Destiny: House of Wolves
Top Critic Average
House Of Wolves revitalises the Destiny experience. Prison Of Elders proves to be more than a match for a raid, while the new Crucible maps are a blast. The latest title update also brings several much-needed improvements to the way loot is handled.
It's always been easy to be optimistic with Destiny; the game almost enforces it. But this side of two expansions, it's difficult to know what we are looking forward to. There's plenty to suggest that the formula is set, the slow trickle of content constant. The arrogance of Destiny has been to assume that it is already an extended universe, already a franchise before it has earned that right.
House of Wolves doesn't reinvent Destiny and might not appeal to people who aren't fans, but those who haven't picked the game up in a while will find a lot of new activities here, and those who play daily will have a lot more options for their continuous grind toward higher levels and coveted loot. The story is finally coming together, and House of Wolves sets the game up for bigger, better things to come.
'House of Wolves' is a better attempt at post-release content than 'The Dark Below', although that particular achievement is of questionable difficulty. We get some fun new things that have the potential to hold our attention for awhile, at least. I wouldn't say it's worth $20, but if you've already purchased the season pass and have been neglecting 'Destiny', it might be worth your while to come back and take a peek.
Upgrading gear is no longer quite the marathon it once was, with players able to retain the stats of weapons, and even upgrade existing gear to meet the new performance caps that have come with House of Wolves. And this really is the expansion's biggest issue; the patch changes that are free to all are more important than the paid content.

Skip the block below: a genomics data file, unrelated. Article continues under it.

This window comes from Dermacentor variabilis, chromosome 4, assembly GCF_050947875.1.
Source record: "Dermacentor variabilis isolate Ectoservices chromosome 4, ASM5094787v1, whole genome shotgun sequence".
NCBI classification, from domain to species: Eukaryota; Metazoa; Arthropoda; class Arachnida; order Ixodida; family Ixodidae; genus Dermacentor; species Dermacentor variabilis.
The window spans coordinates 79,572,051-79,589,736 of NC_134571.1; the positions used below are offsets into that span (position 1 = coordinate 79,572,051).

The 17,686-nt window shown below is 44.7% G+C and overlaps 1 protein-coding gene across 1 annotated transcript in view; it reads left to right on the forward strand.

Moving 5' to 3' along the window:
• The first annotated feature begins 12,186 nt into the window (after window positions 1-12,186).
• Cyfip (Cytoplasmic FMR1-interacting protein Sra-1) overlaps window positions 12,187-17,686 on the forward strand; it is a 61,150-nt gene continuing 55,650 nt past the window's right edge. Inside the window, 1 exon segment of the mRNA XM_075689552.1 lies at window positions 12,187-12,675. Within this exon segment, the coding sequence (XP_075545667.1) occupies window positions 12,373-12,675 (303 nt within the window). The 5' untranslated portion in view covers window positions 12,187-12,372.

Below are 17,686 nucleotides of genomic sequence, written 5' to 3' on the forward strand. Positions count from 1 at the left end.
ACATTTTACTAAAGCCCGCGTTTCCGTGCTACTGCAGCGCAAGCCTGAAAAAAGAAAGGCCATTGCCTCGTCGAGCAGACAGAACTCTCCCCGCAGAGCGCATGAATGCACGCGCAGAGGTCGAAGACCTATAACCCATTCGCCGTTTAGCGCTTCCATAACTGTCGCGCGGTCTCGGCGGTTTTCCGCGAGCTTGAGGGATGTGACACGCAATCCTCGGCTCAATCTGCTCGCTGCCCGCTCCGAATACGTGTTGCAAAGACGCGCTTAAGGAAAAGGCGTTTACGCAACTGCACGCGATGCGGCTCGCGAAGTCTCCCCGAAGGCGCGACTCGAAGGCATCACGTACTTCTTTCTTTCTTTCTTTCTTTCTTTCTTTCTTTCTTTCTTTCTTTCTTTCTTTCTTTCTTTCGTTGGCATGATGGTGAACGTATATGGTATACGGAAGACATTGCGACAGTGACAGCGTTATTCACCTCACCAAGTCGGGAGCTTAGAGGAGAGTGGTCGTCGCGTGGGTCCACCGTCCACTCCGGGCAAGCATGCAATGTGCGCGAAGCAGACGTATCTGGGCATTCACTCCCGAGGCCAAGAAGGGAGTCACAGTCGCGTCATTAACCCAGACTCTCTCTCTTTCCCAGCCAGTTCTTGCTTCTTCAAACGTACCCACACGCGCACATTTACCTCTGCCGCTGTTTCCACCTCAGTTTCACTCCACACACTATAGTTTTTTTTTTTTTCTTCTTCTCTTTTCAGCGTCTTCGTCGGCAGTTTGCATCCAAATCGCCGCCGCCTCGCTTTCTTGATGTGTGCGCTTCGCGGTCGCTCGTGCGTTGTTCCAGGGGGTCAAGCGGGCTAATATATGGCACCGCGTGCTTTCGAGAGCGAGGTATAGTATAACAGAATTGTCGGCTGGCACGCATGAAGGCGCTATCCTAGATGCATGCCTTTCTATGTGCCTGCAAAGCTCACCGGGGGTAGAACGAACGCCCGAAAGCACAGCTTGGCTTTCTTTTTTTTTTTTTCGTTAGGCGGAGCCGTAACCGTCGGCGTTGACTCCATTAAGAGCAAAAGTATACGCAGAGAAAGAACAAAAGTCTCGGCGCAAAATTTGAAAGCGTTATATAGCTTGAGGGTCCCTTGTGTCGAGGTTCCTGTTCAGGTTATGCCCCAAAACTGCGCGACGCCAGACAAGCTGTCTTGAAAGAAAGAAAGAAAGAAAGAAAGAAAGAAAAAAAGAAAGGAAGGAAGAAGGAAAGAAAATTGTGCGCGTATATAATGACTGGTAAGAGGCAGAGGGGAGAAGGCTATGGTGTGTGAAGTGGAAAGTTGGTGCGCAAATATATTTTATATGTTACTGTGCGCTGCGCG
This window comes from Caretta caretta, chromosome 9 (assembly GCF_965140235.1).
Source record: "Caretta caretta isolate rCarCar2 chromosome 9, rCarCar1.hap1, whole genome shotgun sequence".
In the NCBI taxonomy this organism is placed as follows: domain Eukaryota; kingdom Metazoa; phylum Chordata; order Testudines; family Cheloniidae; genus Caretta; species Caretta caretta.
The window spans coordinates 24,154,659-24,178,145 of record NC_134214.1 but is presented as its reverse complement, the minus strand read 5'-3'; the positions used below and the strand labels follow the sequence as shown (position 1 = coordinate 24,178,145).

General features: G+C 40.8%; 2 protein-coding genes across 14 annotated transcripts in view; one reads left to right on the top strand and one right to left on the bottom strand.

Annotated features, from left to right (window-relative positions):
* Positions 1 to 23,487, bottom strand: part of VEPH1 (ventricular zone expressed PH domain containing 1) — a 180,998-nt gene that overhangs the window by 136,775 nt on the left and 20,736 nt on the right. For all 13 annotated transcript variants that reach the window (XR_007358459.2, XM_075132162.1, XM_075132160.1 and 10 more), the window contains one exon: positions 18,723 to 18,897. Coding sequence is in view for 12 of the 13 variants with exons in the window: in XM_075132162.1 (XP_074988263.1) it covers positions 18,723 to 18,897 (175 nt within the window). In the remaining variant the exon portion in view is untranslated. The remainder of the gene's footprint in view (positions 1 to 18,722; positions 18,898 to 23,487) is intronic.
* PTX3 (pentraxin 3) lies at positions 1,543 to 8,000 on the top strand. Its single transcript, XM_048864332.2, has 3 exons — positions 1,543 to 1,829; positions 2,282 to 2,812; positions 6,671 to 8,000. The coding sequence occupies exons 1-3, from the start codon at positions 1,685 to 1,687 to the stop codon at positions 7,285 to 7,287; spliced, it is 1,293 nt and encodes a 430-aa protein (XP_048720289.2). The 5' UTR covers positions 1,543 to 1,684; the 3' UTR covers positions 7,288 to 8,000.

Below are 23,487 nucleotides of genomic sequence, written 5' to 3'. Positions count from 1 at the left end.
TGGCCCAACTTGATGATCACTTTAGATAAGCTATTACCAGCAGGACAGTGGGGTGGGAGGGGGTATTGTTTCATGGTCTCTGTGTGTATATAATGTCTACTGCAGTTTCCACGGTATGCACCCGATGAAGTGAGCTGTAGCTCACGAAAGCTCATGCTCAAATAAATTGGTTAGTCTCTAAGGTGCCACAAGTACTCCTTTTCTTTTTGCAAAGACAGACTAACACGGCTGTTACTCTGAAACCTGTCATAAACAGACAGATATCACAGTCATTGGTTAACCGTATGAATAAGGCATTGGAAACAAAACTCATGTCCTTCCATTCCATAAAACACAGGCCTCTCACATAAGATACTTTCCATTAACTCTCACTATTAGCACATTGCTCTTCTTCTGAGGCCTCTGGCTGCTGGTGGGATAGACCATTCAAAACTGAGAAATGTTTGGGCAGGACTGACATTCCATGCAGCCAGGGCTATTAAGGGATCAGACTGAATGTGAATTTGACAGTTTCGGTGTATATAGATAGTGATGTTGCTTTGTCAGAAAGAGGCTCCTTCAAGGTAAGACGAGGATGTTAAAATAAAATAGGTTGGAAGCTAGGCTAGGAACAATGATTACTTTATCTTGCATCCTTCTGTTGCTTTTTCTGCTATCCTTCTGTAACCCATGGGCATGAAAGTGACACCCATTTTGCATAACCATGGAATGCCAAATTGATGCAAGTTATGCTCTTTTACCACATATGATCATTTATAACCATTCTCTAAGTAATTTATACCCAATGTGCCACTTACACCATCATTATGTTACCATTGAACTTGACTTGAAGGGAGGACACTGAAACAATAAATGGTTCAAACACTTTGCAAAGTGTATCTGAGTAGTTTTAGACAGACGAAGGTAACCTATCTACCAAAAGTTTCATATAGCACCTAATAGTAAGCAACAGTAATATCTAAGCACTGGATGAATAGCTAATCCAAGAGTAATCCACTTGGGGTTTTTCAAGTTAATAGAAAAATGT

House of Wolves is a turning point for Destiny, with smart changes that warrant a return even for those that gave up on it.
The core shooting mechanics are quite possibly best in class. It's a shame then that everything around them fails to reach those same heights. Destiny Expansion II: House of Wolves is no exception, and seems to be an expansion in name only. If anything, it makes the already overplayed sections of the core game feel smaller. And for a grand sci-fi universe, that's a bad thing.
Though It still has its issues, especially with regards to the excessive grinding, RNG and shortage of content, Destiny's House of Wolves is a worthwhile experience for fans with interesting things to do and plenty of improvements over The Dark Below.
All in all, this DLC definitely brought me back to a game that I figured was going to end up on my shelf and rarely get played. Bungie has more than made up for all the things they did wrong in The Dark Below. I feel like this DLC pack will keep me playing for some time to come. I have spent three days burning the midnight oil with this expansion and so far, I have not been disappointed. So in closing, Bungie hit a solid home run with this one. If you are a fan of Destiny, it's the reason to come back if you've grown tired of it. If you haven't gotten Destiny yet, this DLC is a great reason to start playing.
House of Wolves is the most fun I've had in Destiny since launch. If grinding wasn't your thing--there's less of it now. If you wanted a horde mode--there' Prison of Elders. If you're better than me at PVP--there's Trials of Osiris. House of Wolves packs plenty of fun for all of Destiny's players.